By Ross E. Heller
With the 50th anniversary of the assassination of President John F. Kennedy coming November 22nd, I can recount the exact circumstances when I heard of the dread event. On that cold November Friday afternoon I was working as a cub reporter for the Providence (RI) Journal and had driven to Worcester, Mass. to have lunch with a friend.
At the time I was working evenings and that day had to be at work at 4:00 p.m. I left my friend’s apartment around 1:00 o’clock driving back to my office in West Warwick, about an hour away. I had been gone about 20 minutes when I heard the terrible news on the car radio.
After stopping for a minute to absorb the horror, all I could think was to turn around, go back, and tell the friend face-to-face. There were no cell phones then. And don't ask why I didn't plunk a dime – a pay phone call’s cost then – and call. At the time, in my head, I had to tell the story one-on-one. Which I did.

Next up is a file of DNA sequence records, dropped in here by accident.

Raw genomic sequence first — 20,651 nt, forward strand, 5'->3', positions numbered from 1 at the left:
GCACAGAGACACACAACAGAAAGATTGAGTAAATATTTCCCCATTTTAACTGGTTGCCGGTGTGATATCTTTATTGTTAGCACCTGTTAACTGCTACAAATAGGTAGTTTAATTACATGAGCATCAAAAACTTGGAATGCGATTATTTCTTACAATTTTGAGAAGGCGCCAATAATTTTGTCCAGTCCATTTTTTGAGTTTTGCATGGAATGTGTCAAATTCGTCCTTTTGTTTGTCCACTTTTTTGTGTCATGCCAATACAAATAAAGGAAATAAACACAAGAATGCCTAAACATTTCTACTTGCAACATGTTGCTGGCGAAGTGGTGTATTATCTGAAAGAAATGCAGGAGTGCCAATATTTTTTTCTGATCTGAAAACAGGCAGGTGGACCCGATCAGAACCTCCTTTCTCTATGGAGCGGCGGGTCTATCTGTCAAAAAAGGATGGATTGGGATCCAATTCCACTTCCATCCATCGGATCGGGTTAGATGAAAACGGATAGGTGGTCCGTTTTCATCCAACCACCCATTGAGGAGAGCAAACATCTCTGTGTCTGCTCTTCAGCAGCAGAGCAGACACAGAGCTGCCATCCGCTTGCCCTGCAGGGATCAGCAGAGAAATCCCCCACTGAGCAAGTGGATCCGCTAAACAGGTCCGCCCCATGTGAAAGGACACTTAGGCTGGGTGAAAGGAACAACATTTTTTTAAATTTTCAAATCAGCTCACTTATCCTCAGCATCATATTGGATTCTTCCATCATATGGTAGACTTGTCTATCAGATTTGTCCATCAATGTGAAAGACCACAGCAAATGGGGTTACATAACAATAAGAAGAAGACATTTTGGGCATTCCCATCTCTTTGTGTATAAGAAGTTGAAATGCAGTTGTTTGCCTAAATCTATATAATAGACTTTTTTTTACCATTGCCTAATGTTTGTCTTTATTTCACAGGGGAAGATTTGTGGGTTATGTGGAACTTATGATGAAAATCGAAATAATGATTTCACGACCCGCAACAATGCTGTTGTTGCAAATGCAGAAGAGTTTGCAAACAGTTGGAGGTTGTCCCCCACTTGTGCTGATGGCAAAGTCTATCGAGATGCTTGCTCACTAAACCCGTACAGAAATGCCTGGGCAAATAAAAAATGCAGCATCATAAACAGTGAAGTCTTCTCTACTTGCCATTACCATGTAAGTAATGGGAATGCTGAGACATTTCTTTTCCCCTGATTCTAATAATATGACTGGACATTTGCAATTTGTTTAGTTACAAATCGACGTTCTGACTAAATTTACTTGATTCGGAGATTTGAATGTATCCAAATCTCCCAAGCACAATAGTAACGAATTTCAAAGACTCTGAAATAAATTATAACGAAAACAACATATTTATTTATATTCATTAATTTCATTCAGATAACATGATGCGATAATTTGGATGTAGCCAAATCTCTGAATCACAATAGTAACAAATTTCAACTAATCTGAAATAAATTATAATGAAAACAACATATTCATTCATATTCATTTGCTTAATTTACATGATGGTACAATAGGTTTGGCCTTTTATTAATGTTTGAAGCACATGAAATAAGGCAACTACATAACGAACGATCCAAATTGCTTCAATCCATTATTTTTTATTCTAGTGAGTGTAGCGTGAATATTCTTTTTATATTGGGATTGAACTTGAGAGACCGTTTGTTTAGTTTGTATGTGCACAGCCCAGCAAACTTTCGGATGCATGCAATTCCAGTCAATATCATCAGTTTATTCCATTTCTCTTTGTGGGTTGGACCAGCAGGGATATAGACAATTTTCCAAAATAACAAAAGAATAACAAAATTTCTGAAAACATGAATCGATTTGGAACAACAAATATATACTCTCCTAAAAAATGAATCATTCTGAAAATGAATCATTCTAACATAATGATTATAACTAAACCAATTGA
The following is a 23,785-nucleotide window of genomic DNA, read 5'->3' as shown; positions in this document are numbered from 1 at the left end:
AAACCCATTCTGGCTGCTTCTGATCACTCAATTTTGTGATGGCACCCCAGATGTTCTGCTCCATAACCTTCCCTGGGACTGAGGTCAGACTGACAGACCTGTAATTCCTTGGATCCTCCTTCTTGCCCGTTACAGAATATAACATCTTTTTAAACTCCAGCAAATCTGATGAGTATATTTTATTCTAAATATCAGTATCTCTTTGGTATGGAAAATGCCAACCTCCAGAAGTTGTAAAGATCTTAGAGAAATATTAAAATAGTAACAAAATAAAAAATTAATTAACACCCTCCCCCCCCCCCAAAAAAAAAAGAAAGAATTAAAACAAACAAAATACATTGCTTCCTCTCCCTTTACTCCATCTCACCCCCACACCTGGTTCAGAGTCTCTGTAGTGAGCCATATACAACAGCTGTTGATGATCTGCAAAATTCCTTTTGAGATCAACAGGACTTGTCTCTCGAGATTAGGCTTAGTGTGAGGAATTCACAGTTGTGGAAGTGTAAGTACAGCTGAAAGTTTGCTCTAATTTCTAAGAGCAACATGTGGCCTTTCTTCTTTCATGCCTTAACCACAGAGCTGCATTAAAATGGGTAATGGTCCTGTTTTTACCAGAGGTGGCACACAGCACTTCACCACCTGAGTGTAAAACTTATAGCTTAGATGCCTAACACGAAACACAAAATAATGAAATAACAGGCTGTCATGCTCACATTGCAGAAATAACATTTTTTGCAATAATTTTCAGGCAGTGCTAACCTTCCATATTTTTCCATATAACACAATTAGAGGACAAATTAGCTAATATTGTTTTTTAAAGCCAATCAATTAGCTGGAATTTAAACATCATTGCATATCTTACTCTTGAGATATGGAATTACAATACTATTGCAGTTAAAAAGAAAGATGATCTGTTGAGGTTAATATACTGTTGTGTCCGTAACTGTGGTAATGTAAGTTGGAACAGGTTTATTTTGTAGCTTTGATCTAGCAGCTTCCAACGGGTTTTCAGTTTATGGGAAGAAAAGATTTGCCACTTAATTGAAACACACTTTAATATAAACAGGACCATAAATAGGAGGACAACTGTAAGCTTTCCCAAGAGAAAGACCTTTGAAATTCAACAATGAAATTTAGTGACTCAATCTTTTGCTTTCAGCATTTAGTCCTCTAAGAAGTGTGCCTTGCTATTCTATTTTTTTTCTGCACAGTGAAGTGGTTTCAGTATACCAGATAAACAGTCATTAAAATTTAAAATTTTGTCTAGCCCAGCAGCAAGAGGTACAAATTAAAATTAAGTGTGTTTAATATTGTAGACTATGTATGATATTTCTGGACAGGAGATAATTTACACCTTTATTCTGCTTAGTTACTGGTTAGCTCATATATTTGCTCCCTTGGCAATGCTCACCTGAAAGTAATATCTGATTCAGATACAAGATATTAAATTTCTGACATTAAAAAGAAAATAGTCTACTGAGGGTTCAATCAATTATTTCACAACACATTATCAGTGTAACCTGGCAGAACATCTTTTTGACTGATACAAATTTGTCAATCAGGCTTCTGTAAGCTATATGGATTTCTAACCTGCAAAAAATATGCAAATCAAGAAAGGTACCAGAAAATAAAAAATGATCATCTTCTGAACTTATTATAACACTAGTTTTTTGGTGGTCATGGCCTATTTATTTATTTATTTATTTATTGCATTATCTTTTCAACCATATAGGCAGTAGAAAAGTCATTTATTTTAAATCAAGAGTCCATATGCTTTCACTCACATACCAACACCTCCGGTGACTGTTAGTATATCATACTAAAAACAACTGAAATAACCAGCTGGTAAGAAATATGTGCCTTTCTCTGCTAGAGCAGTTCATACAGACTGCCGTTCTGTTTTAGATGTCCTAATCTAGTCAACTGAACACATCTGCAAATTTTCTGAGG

And, of course, by then she'd heard as well. I presume we all cried together. But I had to get to work notwithstanding. For even in a backwater like West Warwick, RI we had to do our part; get the local reaction.
I still have a copy of the Providence Journal from the morning after that dreadful day. You might say it was the start of my historic newspaper collection. The following Sunday when Lee Harvey Oswald was killed by Jack Ruby I was back in Worcester having lunch. We were watching TV with friends whose home had a lovely view overlooking Lake Quinsigamond. I saw that murder “live” as did millions of others.
Interestingly I never watched JFK's funeral on TV; I had to work that day. (I long regretted not being able to participate, even if vicariously. It was only 25 years later when Anne and I happened to be in New York City and CBS did a Sunday morning retrospective that I finally got to see parts of that moving event.)
There’s no good ending to this sad reminiscence.
Perhaps it is sufficient to pause, reflect, and say a prayer in JFK’s memory.